The Open Championship, sometimes known as the British Open, was first played in 1860 It was first played at the Old Course in 1873. This year marks the 30th Open at the Old Course and the first here since 2015, according to the Associated Press.

Reiter is a retired school teacher living in North Carolina. He lived in Texas and attended school in the 1970s at San Antonio College, where he was editor of The Ranger.
He arrived in Scotland on Monday and took in a four-hole exhibition of past Open champions. Enclosed are a few of his photos from Tuesday.

The four-day, 72-hole tournament, considered one of golf’s majors, starts Thursday. The pros always look forward to playing St. Andrews.

“I am looking forward to St. Andrews,” Tiger Woods said in April in a story published by the AP. “That is something that is near and dear to my heart. I’ve won two Opens there, it’s the home of golf. It’s my favorite golf course in the world, so I will be there for that one.”

Golfers in the Open Championship test the putting surface at St. Andrews. — Photo special to The JB Replay

Who needs sleep? St. Andrews beckons for two U.S. golf fans

A large crowd turned out Monday in Scotland to watch former British Open champions play a four-hole exhibition on the Old Course at St. Andrews. The 150th Open Championship starts Thursday. — Photo by Tom Reiter, special to The JB Replay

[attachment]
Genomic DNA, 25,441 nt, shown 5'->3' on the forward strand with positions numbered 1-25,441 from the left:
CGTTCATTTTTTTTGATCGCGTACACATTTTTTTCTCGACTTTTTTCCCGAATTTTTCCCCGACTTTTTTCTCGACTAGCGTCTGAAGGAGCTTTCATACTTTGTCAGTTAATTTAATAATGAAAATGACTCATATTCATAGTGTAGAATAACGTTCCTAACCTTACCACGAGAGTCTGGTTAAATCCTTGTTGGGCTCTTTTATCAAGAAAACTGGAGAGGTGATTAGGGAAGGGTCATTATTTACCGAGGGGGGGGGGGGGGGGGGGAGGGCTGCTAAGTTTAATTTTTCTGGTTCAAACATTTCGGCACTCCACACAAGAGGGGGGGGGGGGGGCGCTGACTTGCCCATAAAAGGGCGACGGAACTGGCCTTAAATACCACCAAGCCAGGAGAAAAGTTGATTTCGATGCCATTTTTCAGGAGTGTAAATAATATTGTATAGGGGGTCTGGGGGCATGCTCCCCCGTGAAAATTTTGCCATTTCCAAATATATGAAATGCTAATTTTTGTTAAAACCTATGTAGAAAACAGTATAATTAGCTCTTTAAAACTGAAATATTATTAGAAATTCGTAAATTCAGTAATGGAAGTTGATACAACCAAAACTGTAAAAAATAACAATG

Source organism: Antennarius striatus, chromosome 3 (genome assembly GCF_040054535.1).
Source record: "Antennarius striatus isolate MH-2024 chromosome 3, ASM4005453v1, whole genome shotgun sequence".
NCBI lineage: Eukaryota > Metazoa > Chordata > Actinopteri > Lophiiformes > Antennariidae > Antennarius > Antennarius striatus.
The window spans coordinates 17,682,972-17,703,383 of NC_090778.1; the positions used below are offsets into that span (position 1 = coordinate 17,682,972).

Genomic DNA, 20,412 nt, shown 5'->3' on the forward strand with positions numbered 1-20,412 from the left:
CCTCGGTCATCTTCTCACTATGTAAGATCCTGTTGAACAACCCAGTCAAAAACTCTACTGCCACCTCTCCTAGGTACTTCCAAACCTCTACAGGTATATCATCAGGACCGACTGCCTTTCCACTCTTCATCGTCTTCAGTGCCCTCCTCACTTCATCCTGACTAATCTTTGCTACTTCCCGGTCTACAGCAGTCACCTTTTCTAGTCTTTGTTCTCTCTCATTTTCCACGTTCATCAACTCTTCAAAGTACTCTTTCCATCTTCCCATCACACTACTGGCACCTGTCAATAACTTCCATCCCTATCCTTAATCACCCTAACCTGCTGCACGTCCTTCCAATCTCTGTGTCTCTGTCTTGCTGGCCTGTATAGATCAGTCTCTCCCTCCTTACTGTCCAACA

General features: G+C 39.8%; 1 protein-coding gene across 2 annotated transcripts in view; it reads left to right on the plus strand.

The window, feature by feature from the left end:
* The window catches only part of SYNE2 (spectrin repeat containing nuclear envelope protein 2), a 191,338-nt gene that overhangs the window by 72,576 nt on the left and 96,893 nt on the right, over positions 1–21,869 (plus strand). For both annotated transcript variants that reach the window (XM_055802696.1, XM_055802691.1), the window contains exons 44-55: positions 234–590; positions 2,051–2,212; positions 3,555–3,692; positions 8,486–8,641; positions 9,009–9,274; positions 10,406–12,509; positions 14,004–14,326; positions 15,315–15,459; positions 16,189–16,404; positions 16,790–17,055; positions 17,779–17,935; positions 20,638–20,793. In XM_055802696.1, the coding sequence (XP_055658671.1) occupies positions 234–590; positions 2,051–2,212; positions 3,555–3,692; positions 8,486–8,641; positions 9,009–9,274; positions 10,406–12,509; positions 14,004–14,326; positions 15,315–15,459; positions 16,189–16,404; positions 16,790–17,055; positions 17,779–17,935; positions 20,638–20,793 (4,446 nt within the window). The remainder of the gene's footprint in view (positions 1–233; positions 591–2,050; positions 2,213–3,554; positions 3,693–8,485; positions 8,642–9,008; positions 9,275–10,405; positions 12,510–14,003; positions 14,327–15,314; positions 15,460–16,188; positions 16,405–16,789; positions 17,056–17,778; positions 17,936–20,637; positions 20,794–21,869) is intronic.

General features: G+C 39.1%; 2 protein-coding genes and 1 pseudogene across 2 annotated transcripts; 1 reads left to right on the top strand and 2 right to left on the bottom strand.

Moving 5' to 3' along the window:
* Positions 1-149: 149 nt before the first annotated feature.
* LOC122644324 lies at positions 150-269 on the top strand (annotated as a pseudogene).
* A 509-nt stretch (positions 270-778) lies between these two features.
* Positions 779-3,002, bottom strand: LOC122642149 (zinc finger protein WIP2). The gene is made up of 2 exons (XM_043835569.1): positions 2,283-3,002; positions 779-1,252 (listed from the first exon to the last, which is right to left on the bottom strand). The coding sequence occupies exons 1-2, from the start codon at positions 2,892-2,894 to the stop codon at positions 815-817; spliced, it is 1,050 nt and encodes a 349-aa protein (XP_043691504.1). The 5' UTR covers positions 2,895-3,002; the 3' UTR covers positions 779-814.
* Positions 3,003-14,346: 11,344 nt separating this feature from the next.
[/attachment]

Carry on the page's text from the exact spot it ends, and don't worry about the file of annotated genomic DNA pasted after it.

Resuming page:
Editor’s note: U.S. travel partners Tom Reiter and John Conway arrived in Scotland Monday for the Open Championship at St. Andrews. Reiter, a former editor of The Ranger, the student newspaper at San Antonio College, filed photos and a journal entry.

By Tom Reiter
Special to The JB Replay

Undaunted by a long day of travel to Scotland, Tom Reiter arrived at the Old Course on Monday, just in time to see a four-hole exhibition. — Courtesy photo

ST. ANDREWS, Scotland — Arriving at our hotel at 2 p.m. Scotland time and refusing to acknowledge our 36 hours of no sleep, we hopped on the 89 bus and 30 minutes later, we arrived at the most famous golf course in the world: The Old Course at St. Andrews.

We sat in the grandstand behind the 18th hole and watched former Open champions, men and women both, play a four-hole match.

Teams led by Tiger Woods, Sir Nick Faldo, Ernie Els and others treated those in attendance to a wonderful couple of hours of golf. Exhausted and elated, we finally are getting some rest for a return for tomorrow’s practice rounds.

The sprawling 18th fairway on the Old Course at St. Andrews is quite a sight. By the weekend, drama will unfold on this green expanse as the best golfers in the world compete for the Claret Jug. The Open Championship, one of the game’s four major championships, runs from Thursday through Sunday. — Photo by Tom Reiter, special to The JB Replay.